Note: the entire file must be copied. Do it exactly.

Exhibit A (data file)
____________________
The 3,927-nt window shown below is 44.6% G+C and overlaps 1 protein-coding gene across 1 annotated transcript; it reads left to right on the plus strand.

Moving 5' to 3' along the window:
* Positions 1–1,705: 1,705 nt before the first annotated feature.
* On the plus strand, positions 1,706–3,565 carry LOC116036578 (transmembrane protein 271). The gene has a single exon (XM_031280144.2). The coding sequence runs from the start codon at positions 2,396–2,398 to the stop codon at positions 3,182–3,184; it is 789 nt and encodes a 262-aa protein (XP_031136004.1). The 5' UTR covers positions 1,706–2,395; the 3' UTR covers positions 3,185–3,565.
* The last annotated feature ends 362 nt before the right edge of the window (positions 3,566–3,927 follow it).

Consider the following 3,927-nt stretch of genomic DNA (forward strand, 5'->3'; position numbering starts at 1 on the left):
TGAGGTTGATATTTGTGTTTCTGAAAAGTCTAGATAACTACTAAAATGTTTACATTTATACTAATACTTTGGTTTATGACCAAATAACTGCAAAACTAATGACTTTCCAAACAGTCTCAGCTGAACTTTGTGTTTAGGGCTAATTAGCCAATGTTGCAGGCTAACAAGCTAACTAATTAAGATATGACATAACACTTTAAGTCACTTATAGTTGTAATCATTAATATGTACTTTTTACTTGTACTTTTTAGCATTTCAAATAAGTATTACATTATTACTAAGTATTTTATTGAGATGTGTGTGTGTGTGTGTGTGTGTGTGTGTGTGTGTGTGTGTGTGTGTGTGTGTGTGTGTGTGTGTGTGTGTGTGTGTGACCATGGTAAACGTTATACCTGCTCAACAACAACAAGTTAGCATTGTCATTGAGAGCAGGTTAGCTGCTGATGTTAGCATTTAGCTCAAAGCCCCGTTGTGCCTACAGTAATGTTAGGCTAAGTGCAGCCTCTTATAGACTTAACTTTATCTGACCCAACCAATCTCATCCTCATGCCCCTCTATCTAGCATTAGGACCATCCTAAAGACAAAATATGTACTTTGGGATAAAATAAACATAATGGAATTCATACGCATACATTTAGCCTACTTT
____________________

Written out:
The 3,927-nt window shown below is 44.6% G+C and overlaps 1 protein-coding gene across 1 annotated transcript; it reads left to right on the plus strand.

Moving 5' to 3' along the window:
* Positions 1–1,705: 1,705 nt before the first annotated feature.
* On the plus strand, positions 1,706–3,565 carry LOC116036578 (transmembrane protein 271). The gene has a single exon (XM_031280144.2). The coding sequence runs from the start codon at positions 2,396–2,398 to the stop codon at positions 3,182–3,184; it is 789 nt and encodes a 262-aa protein (XP_031136004.1). The 5' UTR covers positions 1,706–2,395; the 3' UTR covers positions 3,185–3,565.
* The last annotated feature ends 362 nt before the right edge of the window (positions 3,566–3,927 follow it).

Consider the following 3,927-nt stretch of genomic DNA (forward strand, 5'->3'; position numbering starts at 1 on the left):
TGAGGTTGATATTTGTGTTTCTGAAAAGTCTAGATAACTACTAAAATGTTTACATTTATACTAATACTTTGGTTTATGACCAAATAACTGCAAAACTAATGACTTTCCAAACAGTCTCAGCTGAACTTTGTGTTTAGGGCTAATTAGCCAATGTTGCAGGCTAACAAGCTAACTAATTAAGATATGACATAACACTTTAAGTCACTTATAGTTGTAATCATTAATATGTACTTTTTACTTGTACTTTTTAGCATTTCAAATAAGTATTACATTATTACTAAGTATTTTATTGAGATGTGTGTGTGTGTGTGTGTGTGTGTGTGTGTGTGTGTGTGTGTGTGTGTGTGTGTGTGTGTGTGTGTGTGTGTGTGTGACCATGGTAAACGTTATACCTGCTCAACAACAACAAGTTAGCATTGTCATTGAGAGCAGGTTAGCTGCTGATGTTAGCATTTAGCTCAAAGCCCCGTTGTGCCTACAGTAATGTTAGGCTAAGTGCAGCCTCTTATAGACTTAACTTTATCTGACCCAACCAATCTCATCCTCATGCCCCTCTATCTAGCATTAGGACCATCCTAAAGACAAAATATGTACTTTGGGATAAAATAAACATAATGGAATTCATACGCATACATTTAGCCTACTTT